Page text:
TL dating is a matter of comparing the energy stored in a crystal to what "ought" to be there, thereby coming up with a date-of-last-heated.
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Luminescence dating refers to a group of methods of determining how long ago mineral grains were last exposed to sunlight or sufficient heating.
It is useful to geologists and archaeologists who want to know when such an event occurred.
This energy is lodged in the imperfect lattices of the mineral's crystals.
Heating these crystals (such as when a pottery vessel is fired or when rocks are heated) empties the stored energy, after which time the mineral begins absorbing energy again.
The flexibility of luminescence is a key complement to other chronometers such as radiocarbon or cosmogenic nuclides.
Careful sampling and correct selection of sample sites exert two of the strongest controls on obtaining an accurate luminescence age.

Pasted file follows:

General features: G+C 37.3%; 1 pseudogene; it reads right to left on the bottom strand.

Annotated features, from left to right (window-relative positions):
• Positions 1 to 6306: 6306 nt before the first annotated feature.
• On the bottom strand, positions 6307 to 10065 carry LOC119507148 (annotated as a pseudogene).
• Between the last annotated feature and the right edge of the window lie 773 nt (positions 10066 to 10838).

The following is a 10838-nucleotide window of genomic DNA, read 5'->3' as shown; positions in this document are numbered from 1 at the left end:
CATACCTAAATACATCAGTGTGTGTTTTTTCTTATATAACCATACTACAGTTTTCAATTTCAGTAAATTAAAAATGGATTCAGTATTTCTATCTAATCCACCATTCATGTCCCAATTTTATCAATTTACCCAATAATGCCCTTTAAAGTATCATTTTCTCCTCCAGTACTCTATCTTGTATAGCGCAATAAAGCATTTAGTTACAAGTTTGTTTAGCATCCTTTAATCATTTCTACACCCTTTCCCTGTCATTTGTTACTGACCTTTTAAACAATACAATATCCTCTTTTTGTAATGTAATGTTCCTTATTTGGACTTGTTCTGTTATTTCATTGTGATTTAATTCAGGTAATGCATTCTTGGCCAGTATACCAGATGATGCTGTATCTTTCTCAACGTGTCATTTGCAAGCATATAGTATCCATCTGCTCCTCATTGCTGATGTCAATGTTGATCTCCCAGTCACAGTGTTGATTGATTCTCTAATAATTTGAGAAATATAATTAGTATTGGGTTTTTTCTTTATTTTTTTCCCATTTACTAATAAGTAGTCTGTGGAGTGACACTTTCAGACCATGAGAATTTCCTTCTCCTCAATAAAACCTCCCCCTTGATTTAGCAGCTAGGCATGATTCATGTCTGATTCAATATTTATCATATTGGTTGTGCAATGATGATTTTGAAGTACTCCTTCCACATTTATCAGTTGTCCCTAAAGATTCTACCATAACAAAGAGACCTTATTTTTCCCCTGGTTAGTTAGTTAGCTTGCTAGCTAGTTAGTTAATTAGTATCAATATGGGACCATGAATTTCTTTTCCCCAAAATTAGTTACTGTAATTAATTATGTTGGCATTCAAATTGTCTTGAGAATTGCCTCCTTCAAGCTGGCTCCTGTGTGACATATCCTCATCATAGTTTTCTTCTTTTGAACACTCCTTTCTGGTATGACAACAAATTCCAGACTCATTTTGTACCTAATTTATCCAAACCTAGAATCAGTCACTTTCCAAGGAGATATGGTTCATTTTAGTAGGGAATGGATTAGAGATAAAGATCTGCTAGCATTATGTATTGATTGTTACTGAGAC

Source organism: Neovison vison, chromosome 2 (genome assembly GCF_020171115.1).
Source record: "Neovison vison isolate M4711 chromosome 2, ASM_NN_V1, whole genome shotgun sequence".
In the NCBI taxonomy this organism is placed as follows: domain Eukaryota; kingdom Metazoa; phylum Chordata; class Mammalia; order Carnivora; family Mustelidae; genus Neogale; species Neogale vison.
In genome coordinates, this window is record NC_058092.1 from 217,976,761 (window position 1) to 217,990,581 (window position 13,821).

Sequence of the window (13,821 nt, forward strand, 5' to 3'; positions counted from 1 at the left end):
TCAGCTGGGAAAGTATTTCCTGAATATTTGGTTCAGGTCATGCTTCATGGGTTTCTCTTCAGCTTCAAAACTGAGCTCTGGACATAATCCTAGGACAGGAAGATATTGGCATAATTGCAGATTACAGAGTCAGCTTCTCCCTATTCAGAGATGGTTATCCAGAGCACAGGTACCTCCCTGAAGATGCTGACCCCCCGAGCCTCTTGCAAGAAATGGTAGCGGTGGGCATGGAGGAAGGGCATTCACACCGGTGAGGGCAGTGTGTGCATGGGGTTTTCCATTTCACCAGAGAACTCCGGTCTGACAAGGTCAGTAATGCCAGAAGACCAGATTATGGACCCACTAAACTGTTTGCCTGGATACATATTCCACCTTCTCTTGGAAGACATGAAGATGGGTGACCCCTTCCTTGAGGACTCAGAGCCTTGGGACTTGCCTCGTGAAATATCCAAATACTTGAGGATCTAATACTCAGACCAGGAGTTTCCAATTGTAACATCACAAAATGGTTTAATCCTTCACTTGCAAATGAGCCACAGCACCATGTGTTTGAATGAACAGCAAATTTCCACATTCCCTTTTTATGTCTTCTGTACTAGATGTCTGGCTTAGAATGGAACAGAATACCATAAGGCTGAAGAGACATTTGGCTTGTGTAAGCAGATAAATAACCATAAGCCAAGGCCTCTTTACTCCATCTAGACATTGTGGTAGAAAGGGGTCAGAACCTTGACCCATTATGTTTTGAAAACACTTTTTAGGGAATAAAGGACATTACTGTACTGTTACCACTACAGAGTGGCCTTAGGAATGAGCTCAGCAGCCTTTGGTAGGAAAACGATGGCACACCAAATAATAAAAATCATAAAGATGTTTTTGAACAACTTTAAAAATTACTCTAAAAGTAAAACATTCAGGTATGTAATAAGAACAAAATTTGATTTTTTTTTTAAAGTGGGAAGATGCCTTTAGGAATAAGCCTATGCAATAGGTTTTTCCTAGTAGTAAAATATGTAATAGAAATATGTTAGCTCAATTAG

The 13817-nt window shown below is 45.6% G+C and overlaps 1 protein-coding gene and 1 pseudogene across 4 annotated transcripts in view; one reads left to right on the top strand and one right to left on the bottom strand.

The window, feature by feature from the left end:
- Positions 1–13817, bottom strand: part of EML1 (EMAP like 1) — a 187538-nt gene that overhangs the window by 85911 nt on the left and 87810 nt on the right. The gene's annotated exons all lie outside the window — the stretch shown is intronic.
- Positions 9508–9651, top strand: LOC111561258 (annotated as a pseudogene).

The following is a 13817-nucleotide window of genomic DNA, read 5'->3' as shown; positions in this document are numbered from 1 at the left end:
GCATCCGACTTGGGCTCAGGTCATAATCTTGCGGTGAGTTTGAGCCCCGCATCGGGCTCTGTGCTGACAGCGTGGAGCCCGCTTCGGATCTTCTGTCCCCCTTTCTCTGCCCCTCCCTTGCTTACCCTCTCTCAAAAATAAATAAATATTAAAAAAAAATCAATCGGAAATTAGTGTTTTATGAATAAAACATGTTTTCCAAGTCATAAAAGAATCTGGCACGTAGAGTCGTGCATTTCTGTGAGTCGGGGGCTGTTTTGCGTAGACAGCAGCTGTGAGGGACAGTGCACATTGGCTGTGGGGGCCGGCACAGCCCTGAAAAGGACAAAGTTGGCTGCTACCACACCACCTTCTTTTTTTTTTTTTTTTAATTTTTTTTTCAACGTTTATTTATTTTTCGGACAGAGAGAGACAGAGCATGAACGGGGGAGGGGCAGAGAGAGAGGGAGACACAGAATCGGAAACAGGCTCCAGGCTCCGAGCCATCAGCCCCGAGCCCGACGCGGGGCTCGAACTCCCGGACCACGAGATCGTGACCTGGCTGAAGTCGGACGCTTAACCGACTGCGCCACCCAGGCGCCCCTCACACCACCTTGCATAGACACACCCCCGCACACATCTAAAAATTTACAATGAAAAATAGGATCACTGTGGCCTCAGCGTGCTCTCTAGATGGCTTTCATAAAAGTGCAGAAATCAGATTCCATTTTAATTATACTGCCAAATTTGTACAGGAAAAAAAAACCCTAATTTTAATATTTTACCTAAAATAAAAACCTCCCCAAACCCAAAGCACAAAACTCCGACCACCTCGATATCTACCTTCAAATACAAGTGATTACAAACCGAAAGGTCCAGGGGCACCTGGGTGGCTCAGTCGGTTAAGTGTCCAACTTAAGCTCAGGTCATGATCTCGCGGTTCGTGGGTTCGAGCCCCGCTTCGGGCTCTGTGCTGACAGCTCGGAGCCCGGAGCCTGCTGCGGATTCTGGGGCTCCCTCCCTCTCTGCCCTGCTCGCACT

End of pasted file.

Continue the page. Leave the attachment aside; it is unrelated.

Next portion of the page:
Two forms of luminescence dating are used by archaeologists to date events in the past: thermoluminescence (TL) or thermally stimulated luminescence (TSL), which measures energy emitted after an object has been exposed to temperatures between 400 and 500°C; and optically stimulated luminescence (OSL), which measures energy emitted after an object has been exposed to daylight.
To put it simply, certain minerals (quartz, feldspar, and calcite), store energy from the sun at a known rate.
A global sensibility analysis is applied to know the importance of the parameters in the model.